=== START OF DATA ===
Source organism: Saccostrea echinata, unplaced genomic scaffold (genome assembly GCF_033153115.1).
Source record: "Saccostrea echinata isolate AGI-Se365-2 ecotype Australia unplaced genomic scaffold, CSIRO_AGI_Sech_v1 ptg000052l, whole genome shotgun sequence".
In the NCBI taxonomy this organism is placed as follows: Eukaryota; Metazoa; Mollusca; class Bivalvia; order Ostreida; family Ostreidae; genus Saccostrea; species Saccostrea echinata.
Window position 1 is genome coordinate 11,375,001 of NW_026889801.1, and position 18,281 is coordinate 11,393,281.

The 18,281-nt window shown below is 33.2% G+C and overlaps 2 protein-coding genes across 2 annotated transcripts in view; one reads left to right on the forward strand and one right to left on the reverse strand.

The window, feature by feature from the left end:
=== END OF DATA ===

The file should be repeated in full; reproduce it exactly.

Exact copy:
Source organism: Saccostrea echinata, unplaced genomic scaffold (genome assembly GCF_033153115.1).
Source record: "Saccostrea echinata isolate AGI-Se365-2 ecotype Australia unplaced genomic scaffold, CSIRO_AGI_Sech_v1 ptg000052l, whole genome shotgun sequence".
In the NCBI taxonomy this organism is placed as follows: Eukaryota; Metazoa; Mollusca; class Bivalvia; order Ostreida; family Ostreidae; genus Saccostrea; species Saccostrea echinata.
Window position 1 is genome coordinate 11,375,001 of NW_026889801.1, and position 18,281 is coordinate 11,393,281.

The 18,281-nt window shown below is 33.2% G+C and overlaps 2 protein-coding genes across 2 annotated transcripts in view; one reads left to right on the forward strand and one right to left on the reverse strand.

The window, feature by feature from the left end: